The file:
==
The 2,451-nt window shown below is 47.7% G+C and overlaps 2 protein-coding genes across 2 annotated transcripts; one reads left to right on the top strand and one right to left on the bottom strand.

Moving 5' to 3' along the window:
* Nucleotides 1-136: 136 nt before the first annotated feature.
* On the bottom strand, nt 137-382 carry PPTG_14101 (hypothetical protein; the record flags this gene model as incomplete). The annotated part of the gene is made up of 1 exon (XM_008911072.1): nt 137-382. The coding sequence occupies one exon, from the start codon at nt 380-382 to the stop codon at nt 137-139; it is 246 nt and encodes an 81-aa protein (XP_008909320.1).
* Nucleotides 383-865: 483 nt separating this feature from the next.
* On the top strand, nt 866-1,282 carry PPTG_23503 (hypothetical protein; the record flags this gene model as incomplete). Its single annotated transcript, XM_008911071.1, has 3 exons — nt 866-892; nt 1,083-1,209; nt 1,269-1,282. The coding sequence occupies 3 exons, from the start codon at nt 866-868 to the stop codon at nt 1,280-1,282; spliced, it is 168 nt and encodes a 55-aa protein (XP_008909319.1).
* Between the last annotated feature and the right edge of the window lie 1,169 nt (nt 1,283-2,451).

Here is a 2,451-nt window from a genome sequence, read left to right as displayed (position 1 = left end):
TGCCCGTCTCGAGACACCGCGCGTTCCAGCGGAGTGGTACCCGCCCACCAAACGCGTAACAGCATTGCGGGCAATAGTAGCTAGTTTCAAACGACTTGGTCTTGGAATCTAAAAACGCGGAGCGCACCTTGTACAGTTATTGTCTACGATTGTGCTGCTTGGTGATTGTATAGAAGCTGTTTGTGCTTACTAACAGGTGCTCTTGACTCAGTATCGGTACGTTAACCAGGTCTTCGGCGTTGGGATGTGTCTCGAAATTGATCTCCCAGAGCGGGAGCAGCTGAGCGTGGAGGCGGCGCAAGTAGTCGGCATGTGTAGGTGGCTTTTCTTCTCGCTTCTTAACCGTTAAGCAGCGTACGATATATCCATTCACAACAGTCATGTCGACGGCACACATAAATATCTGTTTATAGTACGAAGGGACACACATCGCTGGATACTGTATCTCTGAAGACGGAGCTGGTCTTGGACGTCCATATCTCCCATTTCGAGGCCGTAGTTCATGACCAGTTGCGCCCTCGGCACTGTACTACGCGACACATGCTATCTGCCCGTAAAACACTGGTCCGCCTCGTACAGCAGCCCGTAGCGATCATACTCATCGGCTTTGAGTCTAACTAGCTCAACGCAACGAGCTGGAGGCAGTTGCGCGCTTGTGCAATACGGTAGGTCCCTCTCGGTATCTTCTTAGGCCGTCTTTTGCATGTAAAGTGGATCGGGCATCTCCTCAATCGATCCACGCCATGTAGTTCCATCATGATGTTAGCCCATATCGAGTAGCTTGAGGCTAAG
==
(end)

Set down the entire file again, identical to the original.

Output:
The 2,451-nt window shown below is 47.7% G+C and overlaps 2 protein-coding genes across 2 annotated transcripts; one reads left to right on the top strand and one right to left on the bottom strand.

Moving 5' to 3' along the window:
* Nucleotides 1-136: 136 nt before the first annotated feature.
* On the bottom strand, nt 137-382 carry PPTG_14101 (hypothetical protein; the record flags this gene model as incomplete). The annotated part of the gene is made up of 1 exon (XM_008911072.1): nt 137-382. The coding sequence occupies one exon, from the start codon at nt 380-382 to the stop codon at nt 137-139; it is 246 nt and encodes an 81-aa protein (XP_008909320.1).
* Nucleotides 383-865: 483 nt separating this feature from the next.
* On the top strand, nt 866-1,282 carry PPTG_23503 (hypothetical protein; the record flags this gene model as incomplete). Its single annotated transcript, XM_008911071.1, has 3 exons — nt 866-892; nt 1,083-1,209; nt 1,269-1,282. The coding sequence occupies 3 exons, from the start codon at nt 866-868 to the stop codon at nt 1,280-1,282; spliced, it is 168 nt and encodes a 55-aa protein (XP_008909319.1).
* Between the last annotated feature and the right edge of the window lie 1,169 nt (nt 1,283-2,451).

Here is a 2,451-nt window from a genome sequence, read left to right as displayed (position 1 = left end):
TGCCCGTCTCGAGACACCGCGCGTTCCAGCGGAGTGGTACCCGCCCACCAAACGCGTAACAGCATTGCGGGCAATAGTAGCTAGTTTCAAACGACTTGGTCTTGGAATCTAAAAACGCGGAGCGCACCTTGTACAGTTATTGTCTACGATTGTGCTGCTTGGTGATTGTATAGAAGCTGTTTGTGCTTACTAACAGGTGCTCTTGACTCAGTATCGGTACGTTAACCAGGTCTTCGGCGTTGGGATGTGTCTCGAAATTGATCTCCCAGAGCGGGAGCAGCTGAGCGTGGAGGCGGCGCAAGTAGTCGGCATGTGTAGGTGGCTTTTCTTCTCGCTTCTTAACCGTTAAGCAGCGTACGATATATCCATTCACAACAGTCATGTCGACGGCACACATAAATATCTGTTTATAGTACGAAGGGACACACATCGCTGGATACTGTATCTCTGAAGACGGAGCTGGTCTTGGACGTCCATATCTCCCATTTCGAGGCCGTAGTTCATGACCAGTTGCGCCCTCGGCACTGTACTACGCGACACATGCTATCTGCCCGTAAAACACTGGTCCGCCTCGTACAGCAGCCCGTAGCGATCATACTCATCGGCTTTGAGTCTAACTAGCTCAACGCAACGAGCTGGAGGCAGTTGCGCGCTTGTGCAATACGGTAGGTCCCTCTCGGTATCTTCTTAGGCCGTCTTTTGCATGTAAAGTGGATCGGGCATCTCCTCAATCGATCCACGCCATGTAGTTCCATCATGATGTTAGCCCATATCGAGTAGCTTGAGGCTAAG